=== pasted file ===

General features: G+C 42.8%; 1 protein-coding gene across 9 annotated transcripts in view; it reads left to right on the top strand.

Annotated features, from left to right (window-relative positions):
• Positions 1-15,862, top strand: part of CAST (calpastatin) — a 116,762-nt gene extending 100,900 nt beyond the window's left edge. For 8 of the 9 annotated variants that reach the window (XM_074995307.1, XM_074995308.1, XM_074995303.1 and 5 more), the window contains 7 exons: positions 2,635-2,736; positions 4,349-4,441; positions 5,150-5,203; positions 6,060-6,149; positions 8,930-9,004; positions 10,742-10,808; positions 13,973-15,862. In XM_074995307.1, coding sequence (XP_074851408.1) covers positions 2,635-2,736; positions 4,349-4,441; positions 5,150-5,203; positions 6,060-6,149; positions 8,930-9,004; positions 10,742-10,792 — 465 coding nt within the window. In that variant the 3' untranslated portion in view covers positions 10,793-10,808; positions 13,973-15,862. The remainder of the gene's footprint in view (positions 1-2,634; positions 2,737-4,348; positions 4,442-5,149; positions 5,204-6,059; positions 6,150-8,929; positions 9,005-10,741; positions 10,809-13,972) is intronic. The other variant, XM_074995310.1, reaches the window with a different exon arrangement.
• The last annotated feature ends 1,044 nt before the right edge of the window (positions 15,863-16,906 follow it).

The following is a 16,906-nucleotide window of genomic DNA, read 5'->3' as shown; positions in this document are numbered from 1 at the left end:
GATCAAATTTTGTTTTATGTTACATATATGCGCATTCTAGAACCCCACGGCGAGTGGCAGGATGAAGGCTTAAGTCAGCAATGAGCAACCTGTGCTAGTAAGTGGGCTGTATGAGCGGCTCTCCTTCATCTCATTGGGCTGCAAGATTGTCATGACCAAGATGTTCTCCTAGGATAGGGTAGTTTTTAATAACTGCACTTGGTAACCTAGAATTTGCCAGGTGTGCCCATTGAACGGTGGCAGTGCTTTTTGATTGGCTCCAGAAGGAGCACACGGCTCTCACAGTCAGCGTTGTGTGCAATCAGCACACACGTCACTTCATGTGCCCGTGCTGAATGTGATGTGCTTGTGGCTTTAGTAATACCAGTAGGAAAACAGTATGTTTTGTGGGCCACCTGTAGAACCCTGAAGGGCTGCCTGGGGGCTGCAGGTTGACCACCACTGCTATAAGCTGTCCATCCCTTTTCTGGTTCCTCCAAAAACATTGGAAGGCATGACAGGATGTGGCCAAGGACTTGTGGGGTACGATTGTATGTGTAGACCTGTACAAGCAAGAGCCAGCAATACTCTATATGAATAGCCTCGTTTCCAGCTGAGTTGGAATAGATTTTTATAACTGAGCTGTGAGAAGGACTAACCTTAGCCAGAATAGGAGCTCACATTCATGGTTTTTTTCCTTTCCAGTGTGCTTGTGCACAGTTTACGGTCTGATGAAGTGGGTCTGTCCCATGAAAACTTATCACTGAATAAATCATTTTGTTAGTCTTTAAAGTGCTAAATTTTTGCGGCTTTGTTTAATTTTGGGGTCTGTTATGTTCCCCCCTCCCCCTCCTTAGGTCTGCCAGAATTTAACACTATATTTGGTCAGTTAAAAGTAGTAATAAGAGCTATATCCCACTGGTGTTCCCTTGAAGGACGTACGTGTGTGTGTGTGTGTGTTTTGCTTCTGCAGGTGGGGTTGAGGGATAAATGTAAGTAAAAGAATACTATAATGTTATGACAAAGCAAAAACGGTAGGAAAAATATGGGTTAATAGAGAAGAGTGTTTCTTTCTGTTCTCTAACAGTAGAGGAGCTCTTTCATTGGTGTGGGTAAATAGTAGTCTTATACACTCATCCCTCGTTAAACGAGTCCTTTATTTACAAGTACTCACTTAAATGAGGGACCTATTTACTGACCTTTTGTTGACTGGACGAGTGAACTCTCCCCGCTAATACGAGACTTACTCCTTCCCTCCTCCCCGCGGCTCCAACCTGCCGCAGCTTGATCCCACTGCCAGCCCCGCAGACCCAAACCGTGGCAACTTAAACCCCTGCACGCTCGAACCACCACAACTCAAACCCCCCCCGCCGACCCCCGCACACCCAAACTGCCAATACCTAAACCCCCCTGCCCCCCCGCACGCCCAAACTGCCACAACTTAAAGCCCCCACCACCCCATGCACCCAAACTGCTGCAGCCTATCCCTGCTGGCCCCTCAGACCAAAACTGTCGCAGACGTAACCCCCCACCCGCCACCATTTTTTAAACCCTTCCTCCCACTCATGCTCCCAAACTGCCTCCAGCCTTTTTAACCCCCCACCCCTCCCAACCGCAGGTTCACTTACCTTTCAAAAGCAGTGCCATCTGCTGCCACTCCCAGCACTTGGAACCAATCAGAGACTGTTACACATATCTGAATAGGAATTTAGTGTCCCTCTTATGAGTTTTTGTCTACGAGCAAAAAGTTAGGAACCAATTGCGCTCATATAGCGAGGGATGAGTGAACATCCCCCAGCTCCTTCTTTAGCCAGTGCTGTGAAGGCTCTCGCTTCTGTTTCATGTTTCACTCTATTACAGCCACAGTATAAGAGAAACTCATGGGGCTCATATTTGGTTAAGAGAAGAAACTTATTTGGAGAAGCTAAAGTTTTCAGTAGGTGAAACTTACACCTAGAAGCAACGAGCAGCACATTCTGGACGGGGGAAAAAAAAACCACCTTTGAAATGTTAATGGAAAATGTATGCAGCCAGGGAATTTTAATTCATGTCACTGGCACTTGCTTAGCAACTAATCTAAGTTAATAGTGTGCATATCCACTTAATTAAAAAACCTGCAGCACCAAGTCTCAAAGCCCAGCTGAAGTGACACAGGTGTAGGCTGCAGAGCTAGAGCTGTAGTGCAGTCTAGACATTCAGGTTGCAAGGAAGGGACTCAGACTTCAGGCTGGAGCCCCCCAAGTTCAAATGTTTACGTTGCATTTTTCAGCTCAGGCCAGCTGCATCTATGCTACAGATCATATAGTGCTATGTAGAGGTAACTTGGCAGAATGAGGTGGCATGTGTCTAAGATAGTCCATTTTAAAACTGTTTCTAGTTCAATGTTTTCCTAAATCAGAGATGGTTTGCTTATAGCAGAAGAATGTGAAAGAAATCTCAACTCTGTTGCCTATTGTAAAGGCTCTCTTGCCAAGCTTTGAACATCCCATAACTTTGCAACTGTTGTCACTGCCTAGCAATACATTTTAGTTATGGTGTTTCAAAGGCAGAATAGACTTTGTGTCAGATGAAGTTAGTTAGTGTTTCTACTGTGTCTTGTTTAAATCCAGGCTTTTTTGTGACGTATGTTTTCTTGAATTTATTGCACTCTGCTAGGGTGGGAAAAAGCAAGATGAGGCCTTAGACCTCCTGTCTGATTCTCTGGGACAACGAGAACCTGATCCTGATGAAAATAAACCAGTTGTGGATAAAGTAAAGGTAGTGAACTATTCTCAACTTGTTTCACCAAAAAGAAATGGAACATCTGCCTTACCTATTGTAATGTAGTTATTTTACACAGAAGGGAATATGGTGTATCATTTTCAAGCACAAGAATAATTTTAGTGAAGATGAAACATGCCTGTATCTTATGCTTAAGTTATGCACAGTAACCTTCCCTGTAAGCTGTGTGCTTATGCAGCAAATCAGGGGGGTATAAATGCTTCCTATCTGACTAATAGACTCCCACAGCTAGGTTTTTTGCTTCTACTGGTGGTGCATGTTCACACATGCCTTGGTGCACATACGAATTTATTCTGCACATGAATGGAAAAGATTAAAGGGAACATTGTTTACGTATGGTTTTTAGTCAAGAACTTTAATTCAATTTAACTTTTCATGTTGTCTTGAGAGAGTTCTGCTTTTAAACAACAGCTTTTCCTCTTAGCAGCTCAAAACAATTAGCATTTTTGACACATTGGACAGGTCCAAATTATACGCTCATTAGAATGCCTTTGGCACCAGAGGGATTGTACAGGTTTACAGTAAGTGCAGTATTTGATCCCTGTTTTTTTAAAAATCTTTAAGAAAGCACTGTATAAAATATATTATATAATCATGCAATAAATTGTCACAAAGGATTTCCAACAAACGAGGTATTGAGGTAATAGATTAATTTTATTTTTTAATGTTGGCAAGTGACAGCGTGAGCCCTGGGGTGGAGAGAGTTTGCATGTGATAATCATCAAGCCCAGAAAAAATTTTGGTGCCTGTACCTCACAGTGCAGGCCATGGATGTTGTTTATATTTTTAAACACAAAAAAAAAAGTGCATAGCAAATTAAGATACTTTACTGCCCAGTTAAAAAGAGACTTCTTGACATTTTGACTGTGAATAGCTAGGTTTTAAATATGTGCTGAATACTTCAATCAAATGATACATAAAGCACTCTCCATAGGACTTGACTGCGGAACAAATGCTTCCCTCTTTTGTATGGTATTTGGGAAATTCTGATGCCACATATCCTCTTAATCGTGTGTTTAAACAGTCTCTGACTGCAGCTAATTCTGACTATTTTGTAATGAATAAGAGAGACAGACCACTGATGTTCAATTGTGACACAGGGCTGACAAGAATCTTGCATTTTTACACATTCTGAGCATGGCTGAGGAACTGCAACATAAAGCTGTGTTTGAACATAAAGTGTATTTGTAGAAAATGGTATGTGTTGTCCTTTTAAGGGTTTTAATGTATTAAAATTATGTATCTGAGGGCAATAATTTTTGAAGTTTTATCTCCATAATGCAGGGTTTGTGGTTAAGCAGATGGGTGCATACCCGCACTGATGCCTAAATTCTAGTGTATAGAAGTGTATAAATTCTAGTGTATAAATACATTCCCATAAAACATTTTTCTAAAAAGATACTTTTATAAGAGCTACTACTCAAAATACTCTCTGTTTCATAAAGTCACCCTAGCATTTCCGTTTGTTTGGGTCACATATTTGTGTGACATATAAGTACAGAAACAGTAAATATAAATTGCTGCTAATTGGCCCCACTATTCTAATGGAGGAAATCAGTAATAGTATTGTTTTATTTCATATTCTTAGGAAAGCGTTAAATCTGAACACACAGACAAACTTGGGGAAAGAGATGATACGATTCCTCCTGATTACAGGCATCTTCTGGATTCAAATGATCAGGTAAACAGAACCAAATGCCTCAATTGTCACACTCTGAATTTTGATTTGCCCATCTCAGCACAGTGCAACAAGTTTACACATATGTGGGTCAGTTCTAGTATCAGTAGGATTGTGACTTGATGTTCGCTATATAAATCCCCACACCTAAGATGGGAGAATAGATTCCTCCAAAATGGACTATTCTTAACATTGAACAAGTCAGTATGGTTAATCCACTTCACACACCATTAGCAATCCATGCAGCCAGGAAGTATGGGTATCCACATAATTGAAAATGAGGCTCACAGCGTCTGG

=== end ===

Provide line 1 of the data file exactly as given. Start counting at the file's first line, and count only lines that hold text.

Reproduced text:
General features: G+C 42.8%; 1 protein-coding gene across 9 annotated transcripts in view; it reads left to right on the top strand.